By Derek Green

    The hospitality industry in the USA has been built on the back of low-paid workers on as little as $2.13 an hour – people who rely on tips to get them through each week. From time to time the question of adopting a similar system rears its head in Australia. Derek Green examines how the system works across the Pacific, and asks; “Do we want it here?”

    I’ve spent much of my travelling time (and money) in the United States over the last 25 years, and love so many things about the country and its people. That doesn’t quite make me a local; only bad hair, bedazzling teeth and a love/hate relationship with Barack Obama can do that.

    I have however, spent enough time there for the buzz of walking along Broadway, getting mugged at an ATM in Detroit, and munching on deep fried pork burritos on Venice Beach to wear off. Before long, a few local customs and political issues start to grate on you, just as they do here in Australia. I’m not quite rusted on enough to be that bothered by the Tea Party, My Redneck Vacation, rowdy ball games in Central Park or dog poop on Rodeo Drive sidewalks, but one largely American phenomenon that does prove a daily conundrum for the Australian traveller is… the tipping system.

    It’s true that tipping is an accepted practice in other parts of the world, but the American experience has a unique flavour – a bit like pancakes, bacon and home fries smothered in maple syrup; bewildering in a ‘why would you even…?’ kind of way.

    The theory behind tipping in America is simple – if you appreciate the service you receive in a restaurant, hotel, taxi, or from similar service providers, leave an additional 15-20% of the before-tax bill total as a fiscal expression of this appreciation. In other words, hand over some extra cash. If you thought little of the service you received, you should tip less, and if the service was diabolical or non-existent (and you’re game) then you are entitled to leave no tip – though you should keep in mind that some establishments share tips between all employees, such as those behind the scenes, and all are hurt by such inaction, not just the person who provided the poor service.
    Whether or not it’s a fair situation, in practice this money contributes a hefty chunk towards the wage of a grossly under-paid service industry employee, and is an expected – and sometimes automatic – addition to your bill. If you want to test the theory against the practice, just see how far you go in a city like New York or Chicago by not tipping cab drivers and waitresses. Many will follow you and demand their tip and an explanation, or at the very least give you a mouthful – expect the words “cheap” and “asshole” to be included in that verbal exchange.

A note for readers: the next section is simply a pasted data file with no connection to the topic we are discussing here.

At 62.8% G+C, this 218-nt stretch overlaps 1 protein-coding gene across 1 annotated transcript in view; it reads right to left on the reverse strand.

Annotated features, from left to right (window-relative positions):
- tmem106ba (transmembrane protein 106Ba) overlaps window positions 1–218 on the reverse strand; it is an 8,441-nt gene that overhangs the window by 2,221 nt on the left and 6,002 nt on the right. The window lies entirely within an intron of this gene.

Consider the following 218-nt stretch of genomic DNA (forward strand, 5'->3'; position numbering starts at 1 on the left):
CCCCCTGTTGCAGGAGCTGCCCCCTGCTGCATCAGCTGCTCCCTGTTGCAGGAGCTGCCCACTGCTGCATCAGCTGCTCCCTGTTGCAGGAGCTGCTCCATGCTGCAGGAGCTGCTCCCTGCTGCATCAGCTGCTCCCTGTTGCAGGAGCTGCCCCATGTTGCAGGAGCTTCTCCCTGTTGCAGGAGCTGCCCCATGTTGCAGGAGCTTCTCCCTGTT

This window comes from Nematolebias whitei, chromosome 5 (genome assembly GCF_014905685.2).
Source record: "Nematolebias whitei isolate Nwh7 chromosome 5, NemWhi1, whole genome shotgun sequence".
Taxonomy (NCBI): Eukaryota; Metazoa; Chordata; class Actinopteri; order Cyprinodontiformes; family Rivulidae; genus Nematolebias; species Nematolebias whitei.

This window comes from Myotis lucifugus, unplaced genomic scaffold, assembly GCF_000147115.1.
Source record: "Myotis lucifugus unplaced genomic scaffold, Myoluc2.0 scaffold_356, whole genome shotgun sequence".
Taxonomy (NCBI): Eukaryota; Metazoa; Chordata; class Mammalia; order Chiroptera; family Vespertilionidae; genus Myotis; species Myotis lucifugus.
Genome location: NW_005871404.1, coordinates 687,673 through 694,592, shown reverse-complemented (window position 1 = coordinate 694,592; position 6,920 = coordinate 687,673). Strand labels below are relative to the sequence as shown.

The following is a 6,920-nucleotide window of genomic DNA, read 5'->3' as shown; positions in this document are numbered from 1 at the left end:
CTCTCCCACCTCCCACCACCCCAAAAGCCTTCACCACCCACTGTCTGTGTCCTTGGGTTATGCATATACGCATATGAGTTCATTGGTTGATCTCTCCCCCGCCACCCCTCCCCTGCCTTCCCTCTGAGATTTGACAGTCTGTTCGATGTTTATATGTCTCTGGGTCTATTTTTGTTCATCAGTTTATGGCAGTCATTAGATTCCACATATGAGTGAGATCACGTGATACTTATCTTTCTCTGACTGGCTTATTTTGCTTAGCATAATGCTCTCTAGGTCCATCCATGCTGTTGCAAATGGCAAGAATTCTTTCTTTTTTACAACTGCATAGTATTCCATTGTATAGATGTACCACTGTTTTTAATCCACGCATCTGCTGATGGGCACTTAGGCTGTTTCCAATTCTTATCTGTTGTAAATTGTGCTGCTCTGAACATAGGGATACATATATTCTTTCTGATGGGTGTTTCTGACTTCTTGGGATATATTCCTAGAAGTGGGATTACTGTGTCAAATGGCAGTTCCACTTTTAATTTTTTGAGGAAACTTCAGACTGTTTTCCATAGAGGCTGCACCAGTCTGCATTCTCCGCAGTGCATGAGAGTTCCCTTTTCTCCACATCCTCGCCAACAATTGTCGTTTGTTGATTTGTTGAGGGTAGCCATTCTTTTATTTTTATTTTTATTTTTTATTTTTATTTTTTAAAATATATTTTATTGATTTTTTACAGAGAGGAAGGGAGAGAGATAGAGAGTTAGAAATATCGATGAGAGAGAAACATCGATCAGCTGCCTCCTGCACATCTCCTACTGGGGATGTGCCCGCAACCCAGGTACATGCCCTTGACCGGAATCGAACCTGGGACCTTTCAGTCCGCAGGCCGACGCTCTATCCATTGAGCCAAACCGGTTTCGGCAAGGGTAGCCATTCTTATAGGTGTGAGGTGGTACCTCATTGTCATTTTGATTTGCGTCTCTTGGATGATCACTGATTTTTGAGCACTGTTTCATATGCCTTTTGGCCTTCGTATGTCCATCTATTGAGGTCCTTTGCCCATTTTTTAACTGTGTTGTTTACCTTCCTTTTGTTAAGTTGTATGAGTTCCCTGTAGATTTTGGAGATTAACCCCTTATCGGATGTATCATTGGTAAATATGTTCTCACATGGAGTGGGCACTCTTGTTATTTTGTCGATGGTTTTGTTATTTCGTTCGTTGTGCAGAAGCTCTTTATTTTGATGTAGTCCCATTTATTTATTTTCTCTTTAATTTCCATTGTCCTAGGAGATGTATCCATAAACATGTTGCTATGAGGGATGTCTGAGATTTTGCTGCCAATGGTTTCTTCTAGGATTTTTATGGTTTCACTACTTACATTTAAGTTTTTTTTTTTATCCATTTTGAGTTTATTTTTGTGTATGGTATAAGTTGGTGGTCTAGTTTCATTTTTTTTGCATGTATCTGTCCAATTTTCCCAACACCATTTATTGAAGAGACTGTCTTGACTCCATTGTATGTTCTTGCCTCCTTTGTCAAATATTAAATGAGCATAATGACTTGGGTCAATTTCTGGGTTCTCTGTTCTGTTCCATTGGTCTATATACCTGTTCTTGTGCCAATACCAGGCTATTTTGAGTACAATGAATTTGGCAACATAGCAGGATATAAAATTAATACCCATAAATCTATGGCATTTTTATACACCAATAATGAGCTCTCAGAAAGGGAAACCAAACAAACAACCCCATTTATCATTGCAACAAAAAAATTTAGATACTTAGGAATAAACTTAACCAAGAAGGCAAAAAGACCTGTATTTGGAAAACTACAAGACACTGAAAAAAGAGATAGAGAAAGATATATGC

Why then, you ask, is this an accepted situation in an apparently civilised, modern western country, and being considered here in Australia? To offer some insight I will use excerpts from heated discussions with a friend of mine in LA as an example – let’s call him ‘Lee’. Because that’s his real name, and he said it was OK for me to use it.

    Lee and I discuss/argue many controversial topics whenever we meet up, the tipping system among them. Lee has worked in the service industry for many years while struggling to jam his foot through the Hollywood door. He’s aware that this is a truly clichéd LA existence, but considering he has previously worked in the unbearable heat of the Arizona desert hauling golf bags for rich tourists, and the deep-freeze of a New York winter serving up hot latte’s, things could be worse. Driving a ‘Mr Whippy’ ice-cream truck provides Lee with plenty of flexibility to attend auditions, and a chance to suck in some of LA’s finest fresh air, though it offers little security or fiscal reward. His big screen break will no doubt address this eventually.

    Like most anomalies in the USA, such as constitutionally protected gun laws, the thin grey line between church and state, the death penalty, oil wars and stunning greenhouse gas emissions per capita, there are two versions of the tipping rationale; the propaganda version, and the ‘nut-job lefty’ version. Although he would never attribute such a tag to it, my friend Lee subscribes to the former category, whilst happily slotting me into the latter.

    You don’t have to be Michael Moore to line them up and make an informed decision, but it will help my argument if, like Mr Moore, I over-simplify them both here in order to influence others into outraged agreement. Ah whatever.